Saturday, December 17, 2011
A Pox on the Brooklyn Bridge
The most beautiful part of the Brooklyn Bridge is a metal rod protruding from the edge of its pedestrian walkway. This rod is on the south side of the walkway, closer to Brooklyn than Manhattan, covered in rust and connected to a large pipe daubed with gloppy grey paint and plastered with graffiti stickers.
The most beautiful things on the bridge that are not part of the bridge itself are the dozen or so padlocks dangling from this metal rod.
The bridge is renowned for its design—its thick, substantial stone columns, the sturdy reach of its powerful arms spanning the East River—but what really make the bridge beautiful are its flaws: the pits in its sculpted stone, its oxidized metals, the anomalous abandoned padlocks hanging like neglected Christmas ornaments in February. The entire massive majesty of the bridge bows to a vibrant orange pox on a hunk of metal left out in the rain.
Relentless engineering has produced one sort of perfection—the perfection of lines, of pressure point supports and cable tensions—but flawlessness of this sort is only necessary, not beautiful or interesting. The Brooklyn Bridge is fortunate in its old age, because thanks to the effects of time and weather and sloppy artistry it has in some ways achieved a sort of attractiveness in addition to its functionality.
It’s certainly no longer notable for its technical achievements—as I crossed it on foot recently I marveled at the sheer amount of human effort needed to span such a narrow creek as the East—but as it wears away, it gains a beauty of its own: the beauty of roughness, of edges rubbed smooth or broken off jagged, of stains and natural colors. Give me this any day over perfect spires and spit-shined glass.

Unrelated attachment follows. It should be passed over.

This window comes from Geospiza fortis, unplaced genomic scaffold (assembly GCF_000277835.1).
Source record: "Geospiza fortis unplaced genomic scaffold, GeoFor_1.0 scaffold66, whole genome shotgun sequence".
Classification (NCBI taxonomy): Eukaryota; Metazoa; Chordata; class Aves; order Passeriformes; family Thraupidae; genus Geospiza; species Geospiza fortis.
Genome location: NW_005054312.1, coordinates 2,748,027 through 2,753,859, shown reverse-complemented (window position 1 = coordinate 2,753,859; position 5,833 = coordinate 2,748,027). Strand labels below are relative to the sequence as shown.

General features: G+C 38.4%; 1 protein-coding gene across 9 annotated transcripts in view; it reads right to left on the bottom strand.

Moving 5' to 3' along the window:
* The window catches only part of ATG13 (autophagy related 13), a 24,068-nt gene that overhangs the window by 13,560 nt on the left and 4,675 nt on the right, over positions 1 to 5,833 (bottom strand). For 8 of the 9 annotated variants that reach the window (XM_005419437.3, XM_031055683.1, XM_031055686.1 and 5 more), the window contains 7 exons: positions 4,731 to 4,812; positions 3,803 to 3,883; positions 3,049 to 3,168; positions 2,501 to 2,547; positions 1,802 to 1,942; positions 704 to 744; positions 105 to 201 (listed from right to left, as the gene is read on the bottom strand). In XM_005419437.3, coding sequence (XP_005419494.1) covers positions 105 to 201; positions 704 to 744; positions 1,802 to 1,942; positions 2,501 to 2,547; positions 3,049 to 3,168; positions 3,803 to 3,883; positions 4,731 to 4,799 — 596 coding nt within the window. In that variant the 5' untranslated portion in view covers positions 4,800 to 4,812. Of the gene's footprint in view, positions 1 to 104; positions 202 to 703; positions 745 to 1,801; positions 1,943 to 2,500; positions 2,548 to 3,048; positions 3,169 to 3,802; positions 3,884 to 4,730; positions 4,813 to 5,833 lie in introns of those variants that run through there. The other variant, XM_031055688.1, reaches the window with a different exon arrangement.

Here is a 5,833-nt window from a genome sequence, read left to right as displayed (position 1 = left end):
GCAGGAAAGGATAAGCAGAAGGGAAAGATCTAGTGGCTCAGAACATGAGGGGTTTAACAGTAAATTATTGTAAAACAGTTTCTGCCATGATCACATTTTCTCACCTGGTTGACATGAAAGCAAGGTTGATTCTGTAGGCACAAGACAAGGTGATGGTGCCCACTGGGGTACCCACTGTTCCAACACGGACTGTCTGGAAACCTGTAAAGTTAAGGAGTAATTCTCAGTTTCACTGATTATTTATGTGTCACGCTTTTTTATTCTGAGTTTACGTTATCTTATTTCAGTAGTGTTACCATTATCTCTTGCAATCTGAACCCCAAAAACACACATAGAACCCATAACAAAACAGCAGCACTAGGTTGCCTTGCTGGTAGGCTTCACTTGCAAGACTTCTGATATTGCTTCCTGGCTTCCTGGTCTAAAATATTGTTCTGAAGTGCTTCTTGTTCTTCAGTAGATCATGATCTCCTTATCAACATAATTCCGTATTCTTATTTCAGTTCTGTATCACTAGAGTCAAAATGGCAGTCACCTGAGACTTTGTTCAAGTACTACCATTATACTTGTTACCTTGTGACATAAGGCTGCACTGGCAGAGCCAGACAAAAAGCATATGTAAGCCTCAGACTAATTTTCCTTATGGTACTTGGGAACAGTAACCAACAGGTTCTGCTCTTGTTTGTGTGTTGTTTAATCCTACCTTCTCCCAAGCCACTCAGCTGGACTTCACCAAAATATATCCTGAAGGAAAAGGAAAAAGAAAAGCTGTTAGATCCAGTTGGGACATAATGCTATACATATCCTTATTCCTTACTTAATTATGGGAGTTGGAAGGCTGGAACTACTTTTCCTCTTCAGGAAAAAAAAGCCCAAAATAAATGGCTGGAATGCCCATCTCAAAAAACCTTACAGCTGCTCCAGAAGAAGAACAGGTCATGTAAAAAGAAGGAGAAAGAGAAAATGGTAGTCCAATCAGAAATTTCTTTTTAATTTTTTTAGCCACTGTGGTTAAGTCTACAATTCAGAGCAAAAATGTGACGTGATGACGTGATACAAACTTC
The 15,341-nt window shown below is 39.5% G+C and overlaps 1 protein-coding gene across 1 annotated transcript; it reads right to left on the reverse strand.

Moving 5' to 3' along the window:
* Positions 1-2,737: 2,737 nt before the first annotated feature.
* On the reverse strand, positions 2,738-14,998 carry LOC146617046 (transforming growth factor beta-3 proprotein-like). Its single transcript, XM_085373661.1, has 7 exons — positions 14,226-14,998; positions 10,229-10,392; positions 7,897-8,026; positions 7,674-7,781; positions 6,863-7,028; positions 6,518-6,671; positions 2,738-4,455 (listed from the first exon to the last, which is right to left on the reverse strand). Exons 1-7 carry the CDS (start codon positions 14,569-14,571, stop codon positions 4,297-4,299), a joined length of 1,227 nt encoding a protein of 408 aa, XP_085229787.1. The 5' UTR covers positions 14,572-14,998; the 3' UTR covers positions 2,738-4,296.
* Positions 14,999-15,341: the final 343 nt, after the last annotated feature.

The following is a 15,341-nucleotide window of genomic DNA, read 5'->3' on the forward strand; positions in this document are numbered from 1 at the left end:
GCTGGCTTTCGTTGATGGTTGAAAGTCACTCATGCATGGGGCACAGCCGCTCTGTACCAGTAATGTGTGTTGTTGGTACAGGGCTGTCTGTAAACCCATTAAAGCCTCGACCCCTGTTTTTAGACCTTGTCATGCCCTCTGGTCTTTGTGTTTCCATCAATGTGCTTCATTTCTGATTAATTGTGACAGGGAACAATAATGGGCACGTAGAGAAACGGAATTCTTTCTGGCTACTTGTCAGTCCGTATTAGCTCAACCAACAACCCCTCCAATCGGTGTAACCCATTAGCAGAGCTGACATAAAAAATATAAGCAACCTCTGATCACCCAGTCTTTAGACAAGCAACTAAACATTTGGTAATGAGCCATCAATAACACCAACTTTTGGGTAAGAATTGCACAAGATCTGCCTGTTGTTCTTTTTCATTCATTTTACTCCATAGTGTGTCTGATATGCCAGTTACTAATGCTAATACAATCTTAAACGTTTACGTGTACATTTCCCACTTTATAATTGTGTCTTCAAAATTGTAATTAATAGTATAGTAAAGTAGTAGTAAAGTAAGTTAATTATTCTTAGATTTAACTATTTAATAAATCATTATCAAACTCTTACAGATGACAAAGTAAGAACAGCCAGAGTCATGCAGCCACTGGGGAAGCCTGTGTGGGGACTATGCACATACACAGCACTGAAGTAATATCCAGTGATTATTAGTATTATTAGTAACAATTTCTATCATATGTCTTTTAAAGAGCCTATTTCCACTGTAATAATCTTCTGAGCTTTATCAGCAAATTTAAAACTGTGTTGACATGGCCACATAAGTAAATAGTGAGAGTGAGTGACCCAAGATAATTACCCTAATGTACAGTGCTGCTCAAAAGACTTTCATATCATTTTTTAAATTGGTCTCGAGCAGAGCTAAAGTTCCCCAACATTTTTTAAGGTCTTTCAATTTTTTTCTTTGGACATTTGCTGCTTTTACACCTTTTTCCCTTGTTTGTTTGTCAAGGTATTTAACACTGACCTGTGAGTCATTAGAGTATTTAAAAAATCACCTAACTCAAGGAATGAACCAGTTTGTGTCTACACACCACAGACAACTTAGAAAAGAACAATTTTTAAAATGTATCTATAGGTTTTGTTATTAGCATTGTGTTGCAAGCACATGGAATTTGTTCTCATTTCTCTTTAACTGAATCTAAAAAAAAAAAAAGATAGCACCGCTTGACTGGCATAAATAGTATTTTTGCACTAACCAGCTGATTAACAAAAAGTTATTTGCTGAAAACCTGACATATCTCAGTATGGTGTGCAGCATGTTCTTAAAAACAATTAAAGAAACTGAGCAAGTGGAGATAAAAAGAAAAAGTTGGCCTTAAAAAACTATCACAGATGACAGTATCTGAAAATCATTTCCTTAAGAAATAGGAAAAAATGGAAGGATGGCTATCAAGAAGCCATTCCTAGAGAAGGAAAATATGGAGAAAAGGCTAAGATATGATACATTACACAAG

People themselves will certainly never be perfect, so the pursuit of and obsession over an arbitrary perfection and precision in aesthetics seems a bit inhuman. And it can be callous—see the example of New York’s pending “Freedom Tower” (now thankfully known by the less offensive name “One World Trade Center”), an image-driven structure that, when completed, will plumb the depths of both blind nationalism and sheer silliness with a rooftop needle culminating at precisely 1776 feet. Why? Because America, that’s why.
Then again: I like clean lines sometimes, and dramatic swoops, and shapes you never see in nature. My aesthetic sensibilities are no more stable and unchanging than anyone else’s. As Whitman triumphantly yawped: “Do I contradict myself? Very well, then, I contradict myself.”
But the sight of those rust-rashed padlocks was more compelling than the bridge itself, and their erratic clinking in the river’s cross-breezes seemed more complex than any human-arranged symphony.
I tell myself this even as I sit (right at this moment) in the carefully-curated lobby of the Ace Hotel on West 29th, drinking coffee prepared by self-conscious baristas who probably spend as much time finding the perfect tilt to their fedoras as they do pouring milk into leaf and heart designs. I’m arranging and rearranging these words as if I can hit upon their perfect sequence. Writing about nature’s sublime ravages.
Do I contradict myself?